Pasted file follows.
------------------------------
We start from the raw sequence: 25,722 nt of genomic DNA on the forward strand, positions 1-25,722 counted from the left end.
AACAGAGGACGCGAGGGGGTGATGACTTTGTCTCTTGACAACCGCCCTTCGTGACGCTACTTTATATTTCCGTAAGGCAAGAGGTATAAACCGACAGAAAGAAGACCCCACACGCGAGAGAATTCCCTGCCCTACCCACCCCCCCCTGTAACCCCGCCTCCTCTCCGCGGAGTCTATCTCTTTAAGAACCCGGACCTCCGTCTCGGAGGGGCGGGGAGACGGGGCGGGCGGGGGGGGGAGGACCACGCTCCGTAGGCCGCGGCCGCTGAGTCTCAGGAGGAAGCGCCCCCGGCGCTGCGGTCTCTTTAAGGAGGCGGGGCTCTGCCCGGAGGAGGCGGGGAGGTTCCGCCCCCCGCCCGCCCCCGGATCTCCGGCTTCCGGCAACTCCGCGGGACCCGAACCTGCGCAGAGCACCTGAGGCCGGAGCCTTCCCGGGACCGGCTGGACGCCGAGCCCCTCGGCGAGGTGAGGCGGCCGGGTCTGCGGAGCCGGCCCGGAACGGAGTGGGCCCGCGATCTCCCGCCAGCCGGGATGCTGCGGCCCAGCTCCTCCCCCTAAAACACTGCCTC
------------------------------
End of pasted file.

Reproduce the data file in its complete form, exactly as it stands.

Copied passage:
We start from the raw sequence: 25,722 nt of genomic DNA on the forward strand, positions 1-25,722 counted from the left end.
AACAGAGGACGCGAGGGGGTGATGACTTTGTCTCTTGACAACCGCCCTTCGTGACGCTACTTTATATTTCCGTAAGGCAAGAGGTATAAACCGACAGAAAGAAGACCCCACACGCGAGAGAATTCCCTGCCCTACCCACCCCCCCCTGTAACCCCGCCTCCTCTCCGCGGAGTCTATCTCTTTAAGAACCCGGACCTCCGTCTCGGAGGGGCGGGGAGACGGGGCGGGCGGGGGGGGGAGGACCACGCTCCGTAGGCCGCGGCCGCTGAGTCTCAGGAGGAAGCGCCCCCGGCGCTGCGGTCTCTTTAAGGAGGCGGGGCTCTGCCCGGAGGAGGCGGGGAGGTTCCGCCCCCCGCCCGCCCCCGGATCTCCGGCTTCCGGCAACTCCGCGGGACCCGAACCTGCGCAGAGCACCTGAGGCCGGAGCCTTCCCGGGACCGGCTGGACGCCGAGCCCCTCGGCGAGGTGAGGCGGCCGGGTCTGCGGAGCCGGCCCGGAACGGAGTGGGCCCGCGATCTCCCGCCAGCCGGGATGCTGCGGCCCAGCTCCTCCCCCTAAAACACTGCCTC